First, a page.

February 23, 2010

The writing self

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Who you are as a writer and who you are as a person are two completely different things.
My friend Jessica is enrolled a creative writing class. The above is a piece of advice her instructor gave her.

Spot on, teach.

As far as writing advice goes, that's in my top 5.

Separating myself from my writing self is a difficult thing. Reconciling the two is even harder. I've written about this previously in regard to how my characters' choice of language differs from my own.

I love my characters, but I don't get so attached that I can't bear to put them through the wringer. In my mind, they are my creations and as the saying goes - I brought them into this world and I can take them out of it.


Making bad things happen to your characters makes your book interesting. And while I don't condone killing off all of your characters à la a horror movie, trials and tribulations create conflict, and conflict + overcoming conflict = plot.

(For a humanities person, I sure do love making up writing equations.)

But sometimes, in the back of my mind, I feel I am tempting fate by writing terrible things. And I'm not necessarily talking death and destruction here - I'm talking even "smaller" things like a husband cheating on his wife. (Hey, I write fantasy, not horror). 

It isn't that I think if I write it, there might actually be someone out there experiencing it (STRANGER THAN FICTION, anyone?). It's just that I'm afraid if I write something bad, it might actually happen to someone I care about. Quite the ego we writers have, eh? Thinking we have the power to make things happen with our pen?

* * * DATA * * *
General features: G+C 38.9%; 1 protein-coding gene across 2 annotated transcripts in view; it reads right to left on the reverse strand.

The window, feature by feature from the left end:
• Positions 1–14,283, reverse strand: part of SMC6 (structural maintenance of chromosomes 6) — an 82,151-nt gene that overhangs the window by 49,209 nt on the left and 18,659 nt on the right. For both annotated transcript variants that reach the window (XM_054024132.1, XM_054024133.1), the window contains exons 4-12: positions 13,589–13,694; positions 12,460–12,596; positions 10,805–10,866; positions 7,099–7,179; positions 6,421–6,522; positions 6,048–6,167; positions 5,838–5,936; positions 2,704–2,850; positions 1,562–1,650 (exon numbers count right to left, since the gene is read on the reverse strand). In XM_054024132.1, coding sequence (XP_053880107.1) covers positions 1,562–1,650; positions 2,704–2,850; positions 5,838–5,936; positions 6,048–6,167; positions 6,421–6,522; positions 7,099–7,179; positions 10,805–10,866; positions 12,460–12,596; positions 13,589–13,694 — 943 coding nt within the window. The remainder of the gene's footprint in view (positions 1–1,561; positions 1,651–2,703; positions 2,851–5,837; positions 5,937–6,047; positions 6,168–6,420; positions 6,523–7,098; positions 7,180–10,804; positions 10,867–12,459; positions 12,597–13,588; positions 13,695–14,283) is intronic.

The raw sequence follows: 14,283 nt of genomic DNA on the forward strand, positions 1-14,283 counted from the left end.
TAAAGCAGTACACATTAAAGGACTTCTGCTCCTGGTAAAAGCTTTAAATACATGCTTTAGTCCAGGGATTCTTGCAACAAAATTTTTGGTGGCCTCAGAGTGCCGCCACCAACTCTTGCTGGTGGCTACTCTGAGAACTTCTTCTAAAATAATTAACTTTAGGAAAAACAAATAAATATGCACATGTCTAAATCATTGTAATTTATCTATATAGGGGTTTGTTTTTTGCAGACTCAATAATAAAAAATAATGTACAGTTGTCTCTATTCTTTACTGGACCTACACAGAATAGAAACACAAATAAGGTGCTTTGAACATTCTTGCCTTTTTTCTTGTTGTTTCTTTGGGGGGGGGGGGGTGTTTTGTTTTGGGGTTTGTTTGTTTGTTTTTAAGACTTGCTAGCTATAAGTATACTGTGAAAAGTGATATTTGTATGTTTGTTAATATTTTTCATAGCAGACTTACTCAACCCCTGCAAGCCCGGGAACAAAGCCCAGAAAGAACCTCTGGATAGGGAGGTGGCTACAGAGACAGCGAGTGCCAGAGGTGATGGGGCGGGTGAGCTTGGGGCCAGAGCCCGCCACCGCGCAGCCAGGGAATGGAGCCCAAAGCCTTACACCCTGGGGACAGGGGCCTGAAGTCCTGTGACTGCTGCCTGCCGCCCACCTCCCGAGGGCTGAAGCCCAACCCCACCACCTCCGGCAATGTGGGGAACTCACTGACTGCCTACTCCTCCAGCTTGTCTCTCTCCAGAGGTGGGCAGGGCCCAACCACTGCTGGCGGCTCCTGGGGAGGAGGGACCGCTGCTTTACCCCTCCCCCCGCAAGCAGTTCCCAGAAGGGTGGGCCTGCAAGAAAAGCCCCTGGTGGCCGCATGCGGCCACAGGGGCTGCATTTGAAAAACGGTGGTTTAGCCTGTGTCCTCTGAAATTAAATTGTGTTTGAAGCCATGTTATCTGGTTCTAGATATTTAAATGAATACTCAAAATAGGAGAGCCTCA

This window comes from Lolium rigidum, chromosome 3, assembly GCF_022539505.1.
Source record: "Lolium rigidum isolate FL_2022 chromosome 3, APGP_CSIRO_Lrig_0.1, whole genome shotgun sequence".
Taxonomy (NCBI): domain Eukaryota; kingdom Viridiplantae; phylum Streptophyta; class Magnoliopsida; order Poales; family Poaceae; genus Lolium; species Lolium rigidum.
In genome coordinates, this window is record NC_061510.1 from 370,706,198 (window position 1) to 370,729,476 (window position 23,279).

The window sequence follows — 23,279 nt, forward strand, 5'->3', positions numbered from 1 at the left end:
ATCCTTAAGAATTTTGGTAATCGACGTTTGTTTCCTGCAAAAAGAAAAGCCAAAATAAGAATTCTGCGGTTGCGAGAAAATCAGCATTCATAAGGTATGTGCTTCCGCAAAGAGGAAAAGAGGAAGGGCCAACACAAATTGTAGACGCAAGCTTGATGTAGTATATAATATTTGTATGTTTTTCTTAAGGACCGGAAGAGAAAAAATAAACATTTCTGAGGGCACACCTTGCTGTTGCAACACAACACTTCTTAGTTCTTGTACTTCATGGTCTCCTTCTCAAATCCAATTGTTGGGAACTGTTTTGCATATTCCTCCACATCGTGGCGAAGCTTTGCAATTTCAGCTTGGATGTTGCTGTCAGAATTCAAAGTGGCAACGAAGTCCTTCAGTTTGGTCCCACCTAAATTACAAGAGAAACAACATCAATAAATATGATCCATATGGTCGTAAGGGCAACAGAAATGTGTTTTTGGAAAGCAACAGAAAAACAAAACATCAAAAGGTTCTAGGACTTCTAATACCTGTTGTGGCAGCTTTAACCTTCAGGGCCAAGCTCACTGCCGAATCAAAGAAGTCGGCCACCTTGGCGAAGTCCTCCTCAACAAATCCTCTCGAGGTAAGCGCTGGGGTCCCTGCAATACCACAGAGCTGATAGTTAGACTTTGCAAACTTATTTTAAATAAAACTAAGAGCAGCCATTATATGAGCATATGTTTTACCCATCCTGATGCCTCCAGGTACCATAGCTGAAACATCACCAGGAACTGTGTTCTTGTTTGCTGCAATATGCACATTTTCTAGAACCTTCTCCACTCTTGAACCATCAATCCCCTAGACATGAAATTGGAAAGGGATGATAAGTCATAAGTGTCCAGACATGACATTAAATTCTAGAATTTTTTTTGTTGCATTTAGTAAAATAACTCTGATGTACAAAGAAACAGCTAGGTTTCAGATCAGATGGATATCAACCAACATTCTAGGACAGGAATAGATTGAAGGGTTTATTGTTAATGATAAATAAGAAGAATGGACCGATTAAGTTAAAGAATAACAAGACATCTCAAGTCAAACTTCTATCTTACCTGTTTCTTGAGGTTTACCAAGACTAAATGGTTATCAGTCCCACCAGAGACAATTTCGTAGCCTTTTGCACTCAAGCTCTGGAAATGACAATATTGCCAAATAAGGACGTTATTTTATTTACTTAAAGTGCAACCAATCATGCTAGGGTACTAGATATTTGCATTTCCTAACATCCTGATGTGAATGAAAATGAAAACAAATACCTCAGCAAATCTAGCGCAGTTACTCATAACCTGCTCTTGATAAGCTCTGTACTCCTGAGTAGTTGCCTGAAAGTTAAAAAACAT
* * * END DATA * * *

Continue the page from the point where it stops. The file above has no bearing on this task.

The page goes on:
When I start getting all freaked out, I remind myself that I don't have a magical pen or an enchanted keyboard. My writing is fiction. False reality. Pure entertainment. And just because I write bad things happening to good people doesn't mean I'm a bad person - it means I'm a good writer.

If you have the time, check out this list of Famous Literary Drunks and Addicts. I don't drink and the only things I'm addicted to are books, HP, and Panera, but aren't you glad the tragic writer-type is so yesterday?


What's the best piece of writing advice you've ever been given?
And just for fun, what is your addiction (legal, of course)?

6 comments:

Heidi said...

"read". Because I never used to. And I could still write without reading much but funnily enough I only wrote like the few books I had read. All coming of age teenage girl novels. About boarding schools and cliques.

I'm addicted to... Harry potter. Probably.

Abby Stevens said...

Ha ha, I think you are as addicted as me. :D But in a good way.

Abby Stevens said...

Better yet, let's not say 'addicted' - let's say - passionate.

Erik said...

(STRANGER THAN FICTION was great)

Well, I have a healthy (of course) addiction to chocolate, if that counts?

Barry said...

Actually stranger things have happen to people in real life.
You know the saying "Truth is stranger than fiction."
I have written a few interesting things in my drafts.

I mainly drink to pots of coffee in the morning.

Abby Stevens said...

I think chocolate is a lot of people's #1 addiction, Erik! I thought STRANGER THAN FICTION was... strange, but so creative!

Barry - I agree, truth definitely can be stranger than fiction.

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